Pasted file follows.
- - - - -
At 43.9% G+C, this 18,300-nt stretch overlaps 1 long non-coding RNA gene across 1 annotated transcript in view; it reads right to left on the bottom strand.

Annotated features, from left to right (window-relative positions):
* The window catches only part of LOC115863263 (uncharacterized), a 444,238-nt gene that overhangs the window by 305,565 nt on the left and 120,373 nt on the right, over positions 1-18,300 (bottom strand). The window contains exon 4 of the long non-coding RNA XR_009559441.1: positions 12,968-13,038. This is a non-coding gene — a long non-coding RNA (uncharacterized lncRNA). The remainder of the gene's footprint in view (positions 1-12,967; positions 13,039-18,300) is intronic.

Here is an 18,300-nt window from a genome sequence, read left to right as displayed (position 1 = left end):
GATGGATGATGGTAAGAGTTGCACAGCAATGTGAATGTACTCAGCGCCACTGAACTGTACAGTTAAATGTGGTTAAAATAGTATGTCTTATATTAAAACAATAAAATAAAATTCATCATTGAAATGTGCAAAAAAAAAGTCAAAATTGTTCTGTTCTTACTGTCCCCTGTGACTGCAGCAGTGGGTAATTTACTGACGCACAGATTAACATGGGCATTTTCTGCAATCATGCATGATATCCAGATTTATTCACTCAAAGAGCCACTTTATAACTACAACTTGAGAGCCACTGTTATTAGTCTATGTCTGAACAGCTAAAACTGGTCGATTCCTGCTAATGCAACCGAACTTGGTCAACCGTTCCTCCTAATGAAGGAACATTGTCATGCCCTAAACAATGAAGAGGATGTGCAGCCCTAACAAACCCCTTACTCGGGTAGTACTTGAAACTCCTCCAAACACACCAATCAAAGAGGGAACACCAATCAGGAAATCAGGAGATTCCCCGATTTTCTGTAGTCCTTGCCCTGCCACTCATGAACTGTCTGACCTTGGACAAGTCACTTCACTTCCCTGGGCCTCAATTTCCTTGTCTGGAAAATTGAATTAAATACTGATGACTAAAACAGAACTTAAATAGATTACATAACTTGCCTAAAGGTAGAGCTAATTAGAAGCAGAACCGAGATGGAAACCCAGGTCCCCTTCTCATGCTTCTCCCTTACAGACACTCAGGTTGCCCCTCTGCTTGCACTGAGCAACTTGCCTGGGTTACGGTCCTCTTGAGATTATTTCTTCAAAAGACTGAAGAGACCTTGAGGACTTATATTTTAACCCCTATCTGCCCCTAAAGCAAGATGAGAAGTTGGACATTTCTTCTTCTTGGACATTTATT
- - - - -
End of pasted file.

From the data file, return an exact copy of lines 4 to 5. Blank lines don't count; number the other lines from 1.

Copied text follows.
Here is an 18,300-nt window from a genome sequence, read left to right as displayed (position 1 = left end):
GATGGATGATGGTAAGAGTTGCACAGCAATGTGAATGTACTCAGCGCCACTGAACTGTACAGTTAAATGTGGTTAAAATAGTATGTCTTATATTAAAACAATAAAATAAAATTCATCATTGAAATGTGCAAAAAAAAAGTCAAAATTGTTCTGTTCTTACTGTCCCCTGTGACTGCAGCAGTGGGTAATTTACTGACGCACAGATTAACATGGGCATTTTCTGCAATCATGCATGATATCCAGATTTATTCACTCAAAGAGCCACTTTATAACTACAACTTGAGAGCCACTGTTATTAGTCTATGTCTGAACAGCTAAAACTGGTCGATTCCTGCTAATGCAACCGAACTTGGTCAACCGTTCCTCCTAATGAAGGAACATTGTCATGCCCTAAACAATGAAGAGGATGTGCAGCCCTAACAAACCCCTTACTCGGGTAGTACTTGAAACTCCTCCAAACACACCAATCAAAGAGGGAACACCAATCAGGAAATCAGGAGATTCCCCGATTTTCTGTAGTCCTTGCCCTGCCACTCATGAACTGTCTGACCTTGGACAAGTCACTTCACTTCCCTGGGCCTCAATTTCCTTGTCTGGAAAATTGAATTAAATACTGATGACTAAAACAGAACTTAAATAGATTACATAACTTGCCTAAAGGTAGAGCTAATTAGAAGCAGAACCGAGATGGAAACCCAGGTCCCCTTCTCATGCTTCTCCCTTACAGACACTCAGGTTGCCCCTCTGCTTGCACTGAGCAACTTGCCTGGGTTACGGTCCTCTTGAGATTATTTCTTCAAAAGACTGAAGAGACCTTGAGGACTTATATTTTAACCCCTATCTGCCCCTAAAGCAAGATGAGAAGTTGGACATTTCTTCTTCTTGGACATTTATT